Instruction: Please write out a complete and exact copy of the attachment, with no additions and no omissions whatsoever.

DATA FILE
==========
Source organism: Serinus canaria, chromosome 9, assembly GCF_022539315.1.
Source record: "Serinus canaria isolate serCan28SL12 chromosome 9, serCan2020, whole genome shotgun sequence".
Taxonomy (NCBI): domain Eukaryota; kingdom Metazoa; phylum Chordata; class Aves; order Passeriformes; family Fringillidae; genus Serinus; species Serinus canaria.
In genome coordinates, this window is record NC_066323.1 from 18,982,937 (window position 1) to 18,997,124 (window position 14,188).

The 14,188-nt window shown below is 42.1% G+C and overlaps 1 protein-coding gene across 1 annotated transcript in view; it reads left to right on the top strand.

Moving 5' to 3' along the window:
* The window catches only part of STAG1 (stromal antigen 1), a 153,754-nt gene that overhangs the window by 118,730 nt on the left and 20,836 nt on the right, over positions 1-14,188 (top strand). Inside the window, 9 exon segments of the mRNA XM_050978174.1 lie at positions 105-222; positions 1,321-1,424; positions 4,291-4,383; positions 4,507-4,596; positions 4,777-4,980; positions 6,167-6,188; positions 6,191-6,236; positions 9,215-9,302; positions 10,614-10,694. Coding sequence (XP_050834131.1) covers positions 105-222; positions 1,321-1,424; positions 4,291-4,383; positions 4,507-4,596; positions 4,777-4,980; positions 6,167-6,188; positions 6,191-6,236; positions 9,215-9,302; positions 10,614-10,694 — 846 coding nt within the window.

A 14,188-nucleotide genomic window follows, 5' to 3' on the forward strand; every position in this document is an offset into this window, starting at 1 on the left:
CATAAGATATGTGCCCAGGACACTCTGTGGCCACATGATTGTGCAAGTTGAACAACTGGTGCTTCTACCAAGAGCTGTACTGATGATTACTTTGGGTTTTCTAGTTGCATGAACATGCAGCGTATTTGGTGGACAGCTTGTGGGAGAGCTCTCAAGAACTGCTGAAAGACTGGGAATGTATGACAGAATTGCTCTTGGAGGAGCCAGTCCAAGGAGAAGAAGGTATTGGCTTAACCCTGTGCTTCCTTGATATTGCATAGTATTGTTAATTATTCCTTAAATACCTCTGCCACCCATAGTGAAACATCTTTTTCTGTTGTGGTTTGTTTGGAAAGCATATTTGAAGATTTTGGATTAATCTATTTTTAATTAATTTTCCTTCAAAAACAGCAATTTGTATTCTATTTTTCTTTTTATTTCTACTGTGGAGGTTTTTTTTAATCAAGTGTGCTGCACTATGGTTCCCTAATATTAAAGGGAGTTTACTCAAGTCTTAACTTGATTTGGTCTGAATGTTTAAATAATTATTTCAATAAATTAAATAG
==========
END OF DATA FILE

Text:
Source organism: Serinus canaria, chromosome 9, assembly GCF_022539315.1.
Source record: "Serinus canaria isolate serCan28SL12 chromosome 9, serCan2020, whole genome shotgun sequence".
Taxonomy (NCBI): domain Eukaryota; kingdom Metazoa; phylum Chordata; class Aves; order Passeriformes; family Fringillidae; genus Serinus; species Serinus canaria.
In genome coordinates, this window is record NC_066323.1 from 18,982,937 (window position 1) to 18,997,124 (window position 14,188).

The 14,188-nt window shown below is 42.1% G+C and overlaps 1 protein-coding gene across 1 annotated transcript in view; it reads left to right on the top strand.

Moving 5' to 3' along the window:
* The window catches only part of STAG1 (stromal antigen 1), a 153,754-nt gene that overhangs the window by 118,730 nt on the left and 20,836 nt on the right, over positions 1-14,188 (top strand). Inside the window, 9 exon segments of the mRNA XM_050978174.1 lie at positions 105-222; positions 1,321-1,424; positions 4,291-4,383; positions 4,507-4,596; positions 4,777-4,980; positions 6,167-6,188; positions 6,191-6,236; positions 9,215-9,302; positions 10,614-10,694. Coding sequence (XP_050834131.1) covers positions 105-222; positions 1,321-1,424; positions 4,291-4,383; positions 4,507-4,596; positions 4,777-4,980; positions 6,167-6,188; positions 6,191-6,236; positions 9,215-9,302; positions 10,614-10,694 — 846 coding nt within the window.

A 14,188-nucleotide genomic window follows, 5' to 3' on the forward strand; every position in this document is an offset into this window, starting at 1 on the left:
CATAAGATATGTGCCCAGGACACTCTGTGGCCACATGATTGTGCAAGTTGAACAACTGGTGCTTCTACCAAGAGCTGTACTGATGATTACTTTGGGTTTTCTAGTTGCATGAACATGCAGCGTATTTGGTGGACAGCTTGTGGGAGAGCTCTCAAGAACTGCTGAAAGACTGGGAATGTATGACAGAATTGCTCTTGGAGGAGCCAGTCCAAGGAGAAGAAGGTATTGGCTTAACCCTGTGCTTCCTTGATATTGCATAGTATTGTTAATTATTCCTTAAATACCTCTGCCACCCATAGTGAAACATCTTTTTCTGTTGTGGTTTGTTTGGAAAGCATATTTGAAGATTTTGGATTAATCTATTTTTAATTAATTTTCCTTCAAAAACAGCAATTTGTATTCTATTTTTCTTTTTATTTCTACTGTGGAGGTTTTTTTTAATCAAGTGTGCTGCACTATGGTTCCCTAATATTAAAGGGAGTTTACTCAAGTCTTAACTTGATTTGGTCTGAATGTTTAAATAATTATTTCAATAAATTAAATAG